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Indian Islam is special

It was arguably the most important comment on Islam that an Indian Muslim has made in a long time. But, instead of applause, Naseeruddin Shah found himself in the crosshairs of Hindu and Muslim fanatics. The actor, speaking of the Taliban’s return, said Indian Muslims welcoming the return of ‘these barbarians’ should remember that Indian Islam had always been different to Islam in other countries and, ‘May God never bring a time when it changes so much that we will not be able to recognise it.’

An attack from bearded mullahs with prayer bruises on their foreheads was no surprise. What surprised me was the virulence of the attack from Hindutva trolls. They mocked him on social media with their usual spite, reminding him that last year he had spoken against the poisonous atmosphere in which Muslims have been forced to live since Narendra Modi became Prime Minister. It is possible to say both things because both things are true.

It is not easy to be a Muslim in the ‘new’ India. In Modi’s first term, cattle farmers and meat traders were targeted and killed on suspicion of eating beef and illegally trafficking cows. In his second term, the targeting has expanded beyond cows. Three weeks after Modi took office for the second time, 24-year-old Tabrez Ansari was tied to a tree and forced to chant ‘Jai Shri Ram’ while being beaten by a mob. By the time the police intervened, he was nearly dead. He died later from his injuries. Since then, a pattern has emerged of this kind of random attack. In recent weeks, an e-rickshaw driver was beaten and forced to chant ‘Jai Shri Ram’ while his little daughter clung to his leg begging the mob to stop. A bangle seller was beaten in Indore for being in a Hindu area. He was arrested the next day because the daughter of one of his attackers charged him with molesting her. Calls have been made openly to boycott Muslim shops and a campaign on social media asks if there is a ‘conspiracy against India’ that results in Muslims being so prominent in the fruit and vegetable trade.

Now let us talk about Indian Islam.

Mr Shah is right when he says it is a very different religion to the brutal, barbaric religion that the Taliban practise. People of my generation who grew up in northern India associate Islam not with praying five times a day but with poetry, literature, cinema, and music. Indian Islam did not forbid these things. I have nostalgic memories of pre-Hindutva Delhi. It was a time when we would go to mushairas and concerts every other day, a time when we went to the dargah of Nizamuddin Aulia on Thursday evenings to listen to qawwalis and a time when we would wake early some mornings to breakfast on ‘nihaari’ in Karim’s restaurant that sits in the shadow of the Jama Masjid.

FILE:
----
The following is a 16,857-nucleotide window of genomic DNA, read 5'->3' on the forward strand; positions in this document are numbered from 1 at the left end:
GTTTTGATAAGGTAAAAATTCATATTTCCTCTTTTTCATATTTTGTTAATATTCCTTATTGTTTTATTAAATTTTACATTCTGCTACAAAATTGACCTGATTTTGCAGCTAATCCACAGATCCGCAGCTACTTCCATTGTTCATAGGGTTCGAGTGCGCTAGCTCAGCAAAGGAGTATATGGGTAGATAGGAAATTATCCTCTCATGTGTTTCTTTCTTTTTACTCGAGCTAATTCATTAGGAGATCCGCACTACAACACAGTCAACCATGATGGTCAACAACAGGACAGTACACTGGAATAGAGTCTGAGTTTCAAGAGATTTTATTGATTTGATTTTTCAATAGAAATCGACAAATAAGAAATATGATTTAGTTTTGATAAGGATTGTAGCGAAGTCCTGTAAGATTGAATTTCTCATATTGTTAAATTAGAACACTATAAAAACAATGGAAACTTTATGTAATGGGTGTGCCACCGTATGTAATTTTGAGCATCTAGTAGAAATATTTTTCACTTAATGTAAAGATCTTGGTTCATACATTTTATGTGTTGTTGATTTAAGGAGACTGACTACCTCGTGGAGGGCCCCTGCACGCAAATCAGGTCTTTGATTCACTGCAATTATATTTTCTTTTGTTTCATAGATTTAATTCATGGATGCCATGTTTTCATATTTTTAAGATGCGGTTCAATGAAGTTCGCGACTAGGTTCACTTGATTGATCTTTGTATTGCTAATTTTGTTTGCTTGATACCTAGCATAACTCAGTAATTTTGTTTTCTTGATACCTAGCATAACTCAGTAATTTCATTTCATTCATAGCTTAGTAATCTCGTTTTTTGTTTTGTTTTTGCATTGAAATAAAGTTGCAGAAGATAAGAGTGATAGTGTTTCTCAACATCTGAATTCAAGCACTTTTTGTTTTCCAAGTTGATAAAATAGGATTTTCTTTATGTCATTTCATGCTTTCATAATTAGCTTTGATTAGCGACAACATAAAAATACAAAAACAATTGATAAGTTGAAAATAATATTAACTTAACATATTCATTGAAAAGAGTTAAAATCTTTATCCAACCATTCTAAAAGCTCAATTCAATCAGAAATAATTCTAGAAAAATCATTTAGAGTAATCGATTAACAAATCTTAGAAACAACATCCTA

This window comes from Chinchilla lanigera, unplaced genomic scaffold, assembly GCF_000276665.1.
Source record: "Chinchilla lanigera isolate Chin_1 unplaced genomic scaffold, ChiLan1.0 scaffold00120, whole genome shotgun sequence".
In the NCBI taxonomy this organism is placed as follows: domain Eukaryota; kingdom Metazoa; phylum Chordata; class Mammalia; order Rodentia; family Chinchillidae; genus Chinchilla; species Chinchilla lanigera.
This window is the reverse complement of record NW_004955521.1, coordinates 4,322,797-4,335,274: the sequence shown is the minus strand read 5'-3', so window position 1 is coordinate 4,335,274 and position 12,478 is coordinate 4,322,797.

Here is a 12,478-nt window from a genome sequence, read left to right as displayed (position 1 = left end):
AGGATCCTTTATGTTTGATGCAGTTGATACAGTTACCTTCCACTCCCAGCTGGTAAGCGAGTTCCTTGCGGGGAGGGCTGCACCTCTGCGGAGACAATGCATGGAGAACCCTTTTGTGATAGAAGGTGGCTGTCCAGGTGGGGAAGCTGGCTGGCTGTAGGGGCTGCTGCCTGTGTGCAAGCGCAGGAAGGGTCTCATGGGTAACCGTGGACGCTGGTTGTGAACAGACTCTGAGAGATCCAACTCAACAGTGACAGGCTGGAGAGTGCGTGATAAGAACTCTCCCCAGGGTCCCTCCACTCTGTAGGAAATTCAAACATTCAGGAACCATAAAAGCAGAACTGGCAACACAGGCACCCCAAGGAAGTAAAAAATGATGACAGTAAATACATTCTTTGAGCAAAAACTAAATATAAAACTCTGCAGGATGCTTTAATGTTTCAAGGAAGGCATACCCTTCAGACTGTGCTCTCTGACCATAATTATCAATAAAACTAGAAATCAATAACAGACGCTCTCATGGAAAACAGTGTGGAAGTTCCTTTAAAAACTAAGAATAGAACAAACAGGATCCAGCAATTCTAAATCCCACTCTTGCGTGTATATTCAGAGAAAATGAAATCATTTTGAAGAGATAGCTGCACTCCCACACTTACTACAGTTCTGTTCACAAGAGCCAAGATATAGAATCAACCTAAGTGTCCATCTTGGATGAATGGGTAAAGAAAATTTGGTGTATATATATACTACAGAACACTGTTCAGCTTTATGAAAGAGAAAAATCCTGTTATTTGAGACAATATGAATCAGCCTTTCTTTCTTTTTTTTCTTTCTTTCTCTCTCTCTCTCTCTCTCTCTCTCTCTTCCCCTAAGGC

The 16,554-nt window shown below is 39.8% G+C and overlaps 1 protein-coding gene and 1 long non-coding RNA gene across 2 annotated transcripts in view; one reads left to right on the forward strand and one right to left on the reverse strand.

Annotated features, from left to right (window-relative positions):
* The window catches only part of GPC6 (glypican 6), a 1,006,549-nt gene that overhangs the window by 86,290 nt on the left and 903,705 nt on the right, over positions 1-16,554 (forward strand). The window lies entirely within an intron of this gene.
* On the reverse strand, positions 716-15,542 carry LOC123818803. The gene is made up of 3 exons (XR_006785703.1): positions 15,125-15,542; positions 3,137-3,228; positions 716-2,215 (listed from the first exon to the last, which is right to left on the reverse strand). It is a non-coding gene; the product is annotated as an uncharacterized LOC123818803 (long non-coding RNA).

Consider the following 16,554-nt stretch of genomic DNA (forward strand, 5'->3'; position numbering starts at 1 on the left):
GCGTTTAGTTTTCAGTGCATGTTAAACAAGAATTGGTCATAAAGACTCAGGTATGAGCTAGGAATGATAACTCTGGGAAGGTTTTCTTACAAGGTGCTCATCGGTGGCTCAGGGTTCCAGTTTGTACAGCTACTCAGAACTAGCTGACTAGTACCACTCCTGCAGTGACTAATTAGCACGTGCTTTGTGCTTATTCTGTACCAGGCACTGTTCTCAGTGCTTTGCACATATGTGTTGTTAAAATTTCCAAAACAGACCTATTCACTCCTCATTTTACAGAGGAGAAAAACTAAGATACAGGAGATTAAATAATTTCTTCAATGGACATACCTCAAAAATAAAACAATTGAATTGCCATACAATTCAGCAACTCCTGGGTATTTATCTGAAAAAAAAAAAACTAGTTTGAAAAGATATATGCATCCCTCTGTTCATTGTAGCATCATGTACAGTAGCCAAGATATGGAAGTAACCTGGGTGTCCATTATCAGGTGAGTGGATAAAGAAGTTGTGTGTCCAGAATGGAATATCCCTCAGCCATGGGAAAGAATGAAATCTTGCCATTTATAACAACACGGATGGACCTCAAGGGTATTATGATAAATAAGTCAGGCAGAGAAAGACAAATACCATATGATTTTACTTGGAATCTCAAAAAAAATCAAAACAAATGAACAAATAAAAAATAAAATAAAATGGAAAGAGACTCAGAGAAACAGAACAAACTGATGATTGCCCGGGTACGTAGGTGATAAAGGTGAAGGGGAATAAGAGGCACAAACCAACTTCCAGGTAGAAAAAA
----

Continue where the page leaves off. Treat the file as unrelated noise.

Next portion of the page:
Mr Shah is right when he says that Indian Islam evolved into a religion that dealt well with modernity. So, it shocked me to hear a leading light of Hindutva declare on a primetime show that there was only one kind of Islam and only one kind of Muslim. He then spat out the numbers of verses in the Koran that recommend violence against infidels and unbelievers. The other Semitic faith that takes this view of us ‘heathens’ is Christianity, and it is still possible to meet missionaries in India who think of us lot as ‘devil-worshippers’. The difference is that Christians in India have learned to deal with modernity better than Muslims.

Among Indian Muslims a regression began to happen sometime in the Nineties and an ugly, fundamentalist Islam spread across India, making its presence felt in the number of women who suddenly wandered about in black burqas, with only their eyes showing. Having spent many years covering our Kashmir problem, I first noticed this in Srinagar. Then on a trip to Tamil Nadu, I noticed that my taxi driver had a picture of Osama bin Laden on his dashboard and that Tamil women were wearing salwar-kurtas and refused to speak to me without the permission of their Maulana. This was before 9/11. After the September 11 attacks when the global war on terrorism began, Indian Muslims, like Muslims everywhere, began to think of themselves as victims and the regression to this medieval, Talibanesque Islam accelerated.

Mr Shah is right to warn Indian Muslims to preserve the Islam they were brought up with in India. It is very worth preserving because Indian Muslims have dealt with the modern world better, and with living among people of other faiths better than Muslims anywhere else in the world. This is because they learned a great deal from Indic religions that do not go around forcing people to follow rules and regulations that nearly always end up with semi-literate priests deciding your relationship with God.

With the Taliban back in Afghanistan and with the Pakistani prime minister determined to turn his country into some fantasy of Medina, Indian Muslims need to be very vigilant if they are to preserve their faith. Islam in India has always been different to Islam as it is practised in other countries. It has enriched our culture by giving us some of the finest poets, musicians, singers, writers and actors that we have. It deserves to be cherished.

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